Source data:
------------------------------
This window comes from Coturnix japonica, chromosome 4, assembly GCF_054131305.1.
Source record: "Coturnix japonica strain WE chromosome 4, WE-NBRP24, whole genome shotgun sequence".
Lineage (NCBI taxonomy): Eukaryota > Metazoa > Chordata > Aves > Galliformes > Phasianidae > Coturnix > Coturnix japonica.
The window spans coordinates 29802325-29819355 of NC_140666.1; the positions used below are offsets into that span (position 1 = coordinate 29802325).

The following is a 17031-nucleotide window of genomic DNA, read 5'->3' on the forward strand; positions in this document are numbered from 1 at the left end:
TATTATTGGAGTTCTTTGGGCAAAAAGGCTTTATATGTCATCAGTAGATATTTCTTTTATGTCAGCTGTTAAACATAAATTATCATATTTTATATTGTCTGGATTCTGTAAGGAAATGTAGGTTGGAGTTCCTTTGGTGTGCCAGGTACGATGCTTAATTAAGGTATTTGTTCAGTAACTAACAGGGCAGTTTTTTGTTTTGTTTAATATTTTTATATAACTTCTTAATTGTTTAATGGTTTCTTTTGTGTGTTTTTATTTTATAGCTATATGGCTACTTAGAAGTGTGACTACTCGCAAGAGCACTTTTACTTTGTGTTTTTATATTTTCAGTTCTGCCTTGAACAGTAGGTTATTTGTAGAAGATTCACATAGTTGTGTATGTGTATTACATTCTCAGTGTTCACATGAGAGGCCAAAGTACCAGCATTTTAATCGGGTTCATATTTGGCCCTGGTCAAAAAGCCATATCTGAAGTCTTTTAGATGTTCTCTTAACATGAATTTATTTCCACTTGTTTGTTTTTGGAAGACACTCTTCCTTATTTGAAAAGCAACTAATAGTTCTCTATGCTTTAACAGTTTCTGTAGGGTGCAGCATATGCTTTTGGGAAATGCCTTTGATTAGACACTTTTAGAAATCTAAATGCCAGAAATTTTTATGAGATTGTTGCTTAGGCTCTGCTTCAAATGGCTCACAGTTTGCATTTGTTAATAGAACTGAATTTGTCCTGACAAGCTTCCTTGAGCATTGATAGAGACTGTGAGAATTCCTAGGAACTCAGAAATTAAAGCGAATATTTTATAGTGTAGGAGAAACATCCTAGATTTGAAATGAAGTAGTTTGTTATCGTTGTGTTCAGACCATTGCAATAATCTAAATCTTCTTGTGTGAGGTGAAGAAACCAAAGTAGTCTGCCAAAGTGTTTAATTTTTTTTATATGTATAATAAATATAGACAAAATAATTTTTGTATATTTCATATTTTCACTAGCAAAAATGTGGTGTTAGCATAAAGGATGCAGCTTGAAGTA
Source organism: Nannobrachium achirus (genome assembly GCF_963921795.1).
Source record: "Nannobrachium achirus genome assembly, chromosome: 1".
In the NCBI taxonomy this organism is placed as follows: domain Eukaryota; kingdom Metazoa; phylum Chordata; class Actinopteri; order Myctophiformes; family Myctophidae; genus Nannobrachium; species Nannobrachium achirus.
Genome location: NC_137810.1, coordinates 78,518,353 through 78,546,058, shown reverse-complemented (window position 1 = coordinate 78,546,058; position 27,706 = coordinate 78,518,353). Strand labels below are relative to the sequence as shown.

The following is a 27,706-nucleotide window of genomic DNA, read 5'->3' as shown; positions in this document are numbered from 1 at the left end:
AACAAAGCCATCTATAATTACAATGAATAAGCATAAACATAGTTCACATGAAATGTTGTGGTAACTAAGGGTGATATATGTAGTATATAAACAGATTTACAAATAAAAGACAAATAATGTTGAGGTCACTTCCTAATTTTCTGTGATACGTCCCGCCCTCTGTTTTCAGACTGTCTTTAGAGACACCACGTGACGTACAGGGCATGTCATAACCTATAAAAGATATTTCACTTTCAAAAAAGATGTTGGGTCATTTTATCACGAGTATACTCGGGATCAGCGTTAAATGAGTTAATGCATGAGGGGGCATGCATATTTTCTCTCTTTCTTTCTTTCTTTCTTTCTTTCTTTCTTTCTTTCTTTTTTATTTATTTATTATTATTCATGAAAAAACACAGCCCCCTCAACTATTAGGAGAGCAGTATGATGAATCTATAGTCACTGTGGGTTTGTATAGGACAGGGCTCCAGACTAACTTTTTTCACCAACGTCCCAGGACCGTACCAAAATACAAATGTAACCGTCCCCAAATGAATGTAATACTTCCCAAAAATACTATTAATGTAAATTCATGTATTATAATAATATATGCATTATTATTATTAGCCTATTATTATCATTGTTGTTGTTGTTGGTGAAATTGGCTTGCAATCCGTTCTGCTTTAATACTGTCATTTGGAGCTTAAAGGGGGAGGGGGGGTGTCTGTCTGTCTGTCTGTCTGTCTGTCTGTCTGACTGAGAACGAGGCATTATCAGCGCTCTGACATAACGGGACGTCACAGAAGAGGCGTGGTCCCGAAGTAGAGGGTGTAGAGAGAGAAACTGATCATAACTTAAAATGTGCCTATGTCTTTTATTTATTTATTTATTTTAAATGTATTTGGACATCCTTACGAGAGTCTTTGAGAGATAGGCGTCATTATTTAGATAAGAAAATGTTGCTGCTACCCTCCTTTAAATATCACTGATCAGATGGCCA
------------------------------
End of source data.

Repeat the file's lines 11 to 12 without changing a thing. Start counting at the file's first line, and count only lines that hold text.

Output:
The following is a 27,706-nucleotide window of genomic DNA, read 5'->3' as shown; positions in this document are numbered from 1 at the left end:
AACAAAGCCATCTATAATTACAATGAATAAGCATAAACATAGTTCACATGAAATGTTGTGGTAACTAAGGGTGATATATGTAGTATATAAACAGATTTACAAATAAAAGACAAATAATGTTGAGGTCACTTCCTAATTTTCTGTGATACGTCCCGCCCTCTGTTTTCAGACTGTCTTTAGAGACACCACGTGACGTACAGGGCATGTCATAACCTATAAAAGATATTTCACTTTCAAAAAAGATGTTGGGTCATTTTATCACGAGTATACTCGGGATCAGCGTTAAATGAGTTAATGCATGAGGGGGCATGCATATTTTCTCTCTTTCTTTCTTTCTTTCTTTCTTTCTTTCTTTCTTTCTTTTTTATTTATTTATTATTATTCATGAAAAAACACAGCCCCCTCAACTATTAGGAGAGCAGTATGATGAATCTATAGTCACTGTGGGTTTGTATAGGACAGGGCTCCAGACTAACTTTTTTCACCAACGTCCCAGGACCGTACCAAAATACAAATGTAACCGTCCCCAAATGAATGTAATACTTCCCAAAAATACTATTAATGTAAATTCATGTATTATAATAATATATGCATTATTATTATTAGCCTATTATTATCATTGTTGTTGTTGTTGGTGAAATTGGCTTGCAATCCGTTCTGCTTTAATACTGTCATTTGGAGCTTAAAGGGGGAGGGGGGGTGTCTGTCTGTCTGTCTGTCTGTCTGTCTGTCTGACTGAGAACGAGGCATTATCAGCGCTCTGACATAACGGGACGTCACAGAAGAGGCGTGGTCCCGAAGTAGAGGGTGTAGAGAGAGAAACTGATCATAACTTAAAATGTGCCTATGTCTTTTATTTATTTATTTATTTTAAATGTATTTGGACATCCTTACGAGAGTCTTTGAGAGATAGGCGTCATTATTTAGATAAGAAAATGTTGCTGCTACCCTCCTTTAAATATCACTGATCAGATGGCCA